The required service charge imposed by some restaurants for various reasons is not a tip to the employees. Service charges are considered to be income to the employer unless they are distributed to employees. To clarify, the IRS says, "Regardless of whether the service charges are distributed to employees, these amounts are gross income to the employer."
This employer reminder from the IRS explains more about the difference between service charges and tips.
How Are Tips on Cards Credited to Employees?
When tips are included in credit or debit cards, you must give the tip amount to the employee. You may reduce the tip by the transaction fee amount charged the credit card company. For example, if the credit card transaction fee is 3 percent, and an employee's tip is $5, you may give the employee $4.85 (the tip less the transaction charge).
But the Department of Labor says this reduction can't bring the employee's pay down to less than the minimum wage, and you must reimburse the employee on the next payday (not waiting until you receive the reimbursement from the credit card company).
How Does Tip Income Affect an Employee's Total Wages?
All employees must be paid at least the minimum wage, including tip income. You (the employer) are not allowed to use employee tips except as a credit against the minimum wage. You can use the tip amount to offset what the Department of Labor calls the "required cash wage," which is currently $2.13. The current federal minimum wage is $7.25. The difference between the required cash wage and the minimum wage is assumed to be made up by tips.
If a tipped employee works overtime and is eligible for overtime pay rate, you must make sure the employee receives the entire amount of overtime pay.
Let's take a situation to explain how the required cash wage works:
First, you must pay a tipped employee at least $2.13 an hour before tips are counted.
Then the employee tips are reported to you by the employee, as described above. The $2.13 plus the tips reported by the employee should equal at least the minimum wage. If the two amounts don't equal the minimum wage, you as the employer must make up the difference.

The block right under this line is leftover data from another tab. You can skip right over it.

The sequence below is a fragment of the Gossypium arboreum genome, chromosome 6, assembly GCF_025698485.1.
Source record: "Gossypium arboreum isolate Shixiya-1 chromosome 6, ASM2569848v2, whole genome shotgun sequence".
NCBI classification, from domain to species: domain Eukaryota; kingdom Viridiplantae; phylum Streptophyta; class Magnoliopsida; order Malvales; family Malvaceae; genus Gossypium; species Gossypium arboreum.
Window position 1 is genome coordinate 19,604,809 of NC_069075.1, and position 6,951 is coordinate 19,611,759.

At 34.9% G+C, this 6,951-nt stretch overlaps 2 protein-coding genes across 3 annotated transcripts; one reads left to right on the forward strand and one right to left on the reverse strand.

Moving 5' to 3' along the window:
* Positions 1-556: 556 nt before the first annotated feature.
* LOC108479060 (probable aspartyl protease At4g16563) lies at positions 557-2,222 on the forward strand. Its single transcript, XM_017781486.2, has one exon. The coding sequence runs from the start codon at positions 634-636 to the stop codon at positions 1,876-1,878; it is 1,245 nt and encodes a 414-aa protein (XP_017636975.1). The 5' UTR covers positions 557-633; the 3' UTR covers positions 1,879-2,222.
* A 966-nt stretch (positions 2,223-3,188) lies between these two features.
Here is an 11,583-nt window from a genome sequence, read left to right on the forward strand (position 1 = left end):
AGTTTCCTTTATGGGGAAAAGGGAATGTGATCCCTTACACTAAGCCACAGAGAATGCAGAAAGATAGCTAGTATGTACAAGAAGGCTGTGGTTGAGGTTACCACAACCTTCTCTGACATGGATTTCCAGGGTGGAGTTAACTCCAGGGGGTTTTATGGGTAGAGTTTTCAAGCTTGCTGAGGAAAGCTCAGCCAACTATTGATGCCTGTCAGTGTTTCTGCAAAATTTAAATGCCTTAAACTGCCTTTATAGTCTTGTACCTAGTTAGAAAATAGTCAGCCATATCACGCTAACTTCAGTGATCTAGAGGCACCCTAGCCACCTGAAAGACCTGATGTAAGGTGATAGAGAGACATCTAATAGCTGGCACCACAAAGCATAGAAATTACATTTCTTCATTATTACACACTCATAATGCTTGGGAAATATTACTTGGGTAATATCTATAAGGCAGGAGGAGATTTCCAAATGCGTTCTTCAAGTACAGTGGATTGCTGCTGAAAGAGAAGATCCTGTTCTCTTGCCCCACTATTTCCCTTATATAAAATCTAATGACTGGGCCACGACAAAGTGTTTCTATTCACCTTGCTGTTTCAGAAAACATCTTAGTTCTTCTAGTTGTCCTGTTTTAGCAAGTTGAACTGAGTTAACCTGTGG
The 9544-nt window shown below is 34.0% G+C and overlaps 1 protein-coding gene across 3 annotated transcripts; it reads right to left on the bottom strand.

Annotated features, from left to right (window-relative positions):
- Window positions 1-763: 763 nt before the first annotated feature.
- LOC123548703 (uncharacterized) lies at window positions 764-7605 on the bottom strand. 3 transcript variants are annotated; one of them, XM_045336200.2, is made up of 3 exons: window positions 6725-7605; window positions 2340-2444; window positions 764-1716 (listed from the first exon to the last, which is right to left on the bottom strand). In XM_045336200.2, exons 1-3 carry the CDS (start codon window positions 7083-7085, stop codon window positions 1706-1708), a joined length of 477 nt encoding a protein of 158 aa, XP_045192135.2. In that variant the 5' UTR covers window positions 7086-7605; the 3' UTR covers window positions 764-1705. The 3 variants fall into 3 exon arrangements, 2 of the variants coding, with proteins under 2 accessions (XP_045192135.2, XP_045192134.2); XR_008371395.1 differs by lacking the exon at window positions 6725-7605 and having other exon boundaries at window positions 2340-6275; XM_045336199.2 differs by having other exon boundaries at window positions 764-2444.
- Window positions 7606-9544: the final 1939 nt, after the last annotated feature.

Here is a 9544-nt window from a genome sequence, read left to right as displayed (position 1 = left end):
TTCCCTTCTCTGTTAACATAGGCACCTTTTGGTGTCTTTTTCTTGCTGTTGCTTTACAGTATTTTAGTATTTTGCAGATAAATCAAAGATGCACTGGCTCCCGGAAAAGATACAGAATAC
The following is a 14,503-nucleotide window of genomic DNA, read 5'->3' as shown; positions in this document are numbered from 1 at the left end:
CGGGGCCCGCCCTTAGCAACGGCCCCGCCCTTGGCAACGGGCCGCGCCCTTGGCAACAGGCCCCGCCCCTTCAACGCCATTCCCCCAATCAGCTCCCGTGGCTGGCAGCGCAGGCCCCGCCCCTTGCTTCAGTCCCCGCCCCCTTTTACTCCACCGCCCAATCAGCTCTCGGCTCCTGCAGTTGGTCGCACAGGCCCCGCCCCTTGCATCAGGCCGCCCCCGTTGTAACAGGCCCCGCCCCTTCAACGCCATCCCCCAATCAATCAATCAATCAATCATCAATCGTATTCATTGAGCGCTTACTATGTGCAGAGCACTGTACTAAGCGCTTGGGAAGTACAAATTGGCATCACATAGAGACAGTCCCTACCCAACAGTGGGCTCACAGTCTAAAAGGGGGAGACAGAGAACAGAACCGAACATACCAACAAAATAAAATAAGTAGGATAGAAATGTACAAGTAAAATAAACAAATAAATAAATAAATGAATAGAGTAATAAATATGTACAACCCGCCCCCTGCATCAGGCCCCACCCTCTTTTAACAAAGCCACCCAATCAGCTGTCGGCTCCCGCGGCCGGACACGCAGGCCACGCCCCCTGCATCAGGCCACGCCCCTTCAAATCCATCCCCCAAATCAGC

Some states have a different minimum wage rate for tipped employees; some require that employees be paid the full minimum wage before tips, while other states have a higher minimum required cash wage than the federal amount. If the state minimum wage law requires a higher amount than the federal rate, you must use the state's minimum wage rate amount.
How Do I Report and Pay Taxes on Employee Tips?
First, you must collect employee tip income reports (from employees, from card transactions, from other sources) and include all tip income on the employee's wage payments for each payroll.
You must withhold income taxes and FICA taxes on tip income in your calculation of wage payments. You must also pay your employer share of FICA taxes on tip income. Tip income is also subject to both the maximum Social Security limit and the additional Medicare tax.
You must include employee tip income and withholding in all payroll tax reports (Form 941 — the quarterly tax report, and Form 940, — the annual unemployment tax report). And you must make payroll tax deposits as required on tip withholding and FICA taxes.
You must keep records of employee tip reports in employee files, in case of an audit.
What If the Employee Doesn't Report Tip Income to Me?
It's the employee's responsibility to report tip income to you as the employer and to the IRS, for income tax purposes. The IRS says you are not liable for the employer share of FICA taxes "until notice and demand for the taxes is made to the employer by the IRS."